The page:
But a lot has changed over the course of the last 39 years. For instance, back then, the Bills’

starting quarterback was Joe Ferguson. Now, it’s E.J. Manuel. Back then, the team’s leading rusher was

O.J. Simpson. Now, let’s just say that he’s no longer involved with professional football.

In the wake of the FCC’s announcement last year, hundreds of people around the country have

given us their opinions on whether the sports blackout rule is necessary today. We’ve even heard from

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Bills fans like James Hondorf, Stacy Kickbush, and Brian O’Donnell. And one of the most persuasive

proponents for getting rid of this rule has been Buffalo’s own Congressman Brian Higgins. Congressman

Higgins has been a champion for sports fans in Buffalo and all across our nation, and I thank him for his

leadership on this issue.

To be sure, Congressman Higgins and I don’t agree on everything. He backs the Bills. I cheer

for the Chiefs. He’s a Democrat. I’m a Republican. But there are at least three things that can unite

Buffalo and Kansas City partisans and folks of all political stripes. First, there’s admiration for Marv

Levy, who coached both of our teams with distinction. Second, it has been, is, and always should be the

Buffalo Bills. And there’s also this: The time has come for the FCC to repeal its sports blackout rule.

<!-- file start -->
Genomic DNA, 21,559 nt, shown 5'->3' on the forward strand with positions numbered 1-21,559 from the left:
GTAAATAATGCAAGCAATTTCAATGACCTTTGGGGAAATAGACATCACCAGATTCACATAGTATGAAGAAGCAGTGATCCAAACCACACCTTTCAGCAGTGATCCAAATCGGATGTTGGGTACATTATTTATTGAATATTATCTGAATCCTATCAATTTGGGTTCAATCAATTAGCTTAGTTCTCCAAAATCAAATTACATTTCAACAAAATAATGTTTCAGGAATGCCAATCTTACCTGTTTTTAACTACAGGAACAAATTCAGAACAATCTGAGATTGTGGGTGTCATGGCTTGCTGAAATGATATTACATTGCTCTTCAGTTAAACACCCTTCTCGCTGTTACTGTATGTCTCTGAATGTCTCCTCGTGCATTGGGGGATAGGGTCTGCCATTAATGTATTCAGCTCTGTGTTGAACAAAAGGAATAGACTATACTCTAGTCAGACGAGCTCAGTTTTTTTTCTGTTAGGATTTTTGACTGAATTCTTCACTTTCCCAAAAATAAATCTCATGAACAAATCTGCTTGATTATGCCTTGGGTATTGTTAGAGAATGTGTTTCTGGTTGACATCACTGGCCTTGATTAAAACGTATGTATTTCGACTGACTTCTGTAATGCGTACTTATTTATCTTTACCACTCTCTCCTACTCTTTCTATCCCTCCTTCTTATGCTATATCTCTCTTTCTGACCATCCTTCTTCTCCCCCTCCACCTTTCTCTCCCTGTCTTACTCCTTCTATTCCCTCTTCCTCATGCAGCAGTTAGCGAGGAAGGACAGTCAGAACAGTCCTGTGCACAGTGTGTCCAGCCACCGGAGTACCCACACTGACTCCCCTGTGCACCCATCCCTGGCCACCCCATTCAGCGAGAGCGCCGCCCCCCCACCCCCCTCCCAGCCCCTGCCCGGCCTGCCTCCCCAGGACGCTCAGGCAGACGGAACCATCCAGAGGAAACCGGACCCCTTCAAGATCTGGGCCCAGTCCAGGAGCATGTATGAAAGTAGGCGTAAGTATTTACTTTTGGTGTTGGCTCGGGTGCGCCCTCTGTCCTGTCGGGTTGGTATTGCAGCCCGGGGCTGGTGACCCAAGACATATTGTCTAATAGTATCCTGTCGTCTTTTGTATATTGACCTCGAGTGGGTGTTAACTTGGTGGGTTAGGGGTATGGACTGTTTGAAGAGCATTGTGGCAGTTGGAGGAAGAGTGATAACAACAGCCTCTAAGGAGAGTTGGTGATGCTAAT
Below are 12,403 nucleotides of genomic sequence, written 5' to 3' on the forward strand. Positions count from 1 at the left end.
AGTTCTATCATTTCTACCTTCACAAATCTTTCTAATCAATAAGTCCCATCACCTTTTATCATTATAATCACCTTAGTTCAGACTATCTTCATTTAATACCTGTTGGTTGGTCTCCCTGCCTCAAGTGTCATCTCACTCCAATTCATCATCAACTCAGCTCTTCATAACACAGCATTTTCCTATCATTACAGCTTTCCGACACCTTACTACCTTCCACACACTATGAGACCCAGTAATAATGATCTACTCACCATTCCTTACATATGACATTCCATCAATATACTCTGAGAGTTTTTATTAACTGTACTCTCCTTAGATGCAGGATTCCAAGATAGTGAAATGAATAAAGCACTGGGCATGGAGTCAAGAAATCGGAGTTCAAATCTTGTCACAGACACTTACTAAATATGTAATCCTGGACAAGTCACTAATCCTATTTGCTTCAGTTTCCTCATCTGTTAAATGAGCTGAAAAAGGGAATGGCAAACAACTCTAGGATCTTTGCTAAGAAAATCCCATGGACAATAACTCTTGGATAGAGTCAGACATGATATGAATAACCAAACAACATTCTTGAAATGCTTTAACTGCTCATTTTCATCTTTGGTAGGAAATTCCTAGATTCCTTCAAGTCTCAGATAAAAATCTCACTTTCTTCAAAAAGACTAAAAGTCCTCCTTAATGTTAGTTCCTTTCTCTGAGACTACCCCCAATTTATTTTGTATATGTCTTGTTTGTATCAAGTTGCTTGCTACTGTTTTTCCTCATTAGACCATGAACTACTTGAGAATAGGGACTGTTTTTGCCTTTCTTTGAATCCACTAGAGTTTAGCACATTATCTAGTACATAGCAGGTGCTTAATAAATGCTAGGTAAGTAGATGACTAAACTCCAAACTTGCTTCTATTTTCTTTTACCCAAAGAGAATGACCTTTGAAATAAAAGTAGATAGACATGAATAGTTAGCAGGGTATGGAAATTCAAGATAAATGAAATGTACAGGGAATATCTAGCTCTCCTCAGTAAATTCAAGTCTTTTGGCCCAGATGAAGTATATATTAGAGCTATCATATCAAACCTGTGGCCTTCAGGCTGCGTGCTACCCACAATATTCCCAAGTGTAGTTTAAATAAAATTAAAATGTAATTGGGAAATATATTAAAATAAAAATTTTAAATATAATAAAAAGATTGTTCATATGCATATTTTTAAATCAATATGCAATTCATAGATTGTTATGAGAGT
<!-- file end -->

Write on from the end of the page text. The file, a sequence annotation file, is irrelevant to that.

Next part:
Why do I say that? After carefully reviewing all of the arguments, I don’t believe the government

should intervene in the marketplace and help sports leagues enforce their blackout policies. Our job is to

serve the public interest, not the private interests of team owners.

During my time at the FCC, I have consistently stressed the need to get rid of unnecessary

regulations—of rules that have outlived whatever usefulness they once might have had, of rules that keep

hard-working American consumers out of the end zone. The sports blackout rule is just such a rule. The

FCC shouldn’t get involved in handing out special favors or picking winners and losers. And in my view,

there is no reason for the FCC to be involved in the sports blackout business.

I realize that eliminating the rule is no silver bullet. Even without the FCC’s blessing, there could

still be dark screens any given Sunday. So I can’t promise Buffalo residents that they’ll be able to watch

all Bills games on television if we get rid of the rule. But that’s no excuse for keeping it on the books.

Right now, the FCC is officially on the side of blackouts. We should be on the side of sports fans

like Jon Neubauer, who told WIVB News 4 “I can’t make it to every single [Bills] game, [but] I’m still a

huge fan.” I want the FCC to help fans like him watch the stars of tomorrow: the next Andre Reed, who

was just inducted into the Hall of Fame (and who has stood up for Buffalo of late); the next Thurman

Thomas, who made it to five straight Pro Bowls; and the next Jim Kelly, whose brave battle against

cancer inspires us even more than all of his on-field heroics.

So this afternoon, I’m asking the FCC to hold an up-or-down vote on ending the sports blackout

rule. I hope my fellow FCC Commissioners will join me in voting to eliminate it. And I hope we do that

before the rule turns 40 next year, in time for Buffalo fans everywhere to see the Bills play the Chiefs in

the AFC Championship game.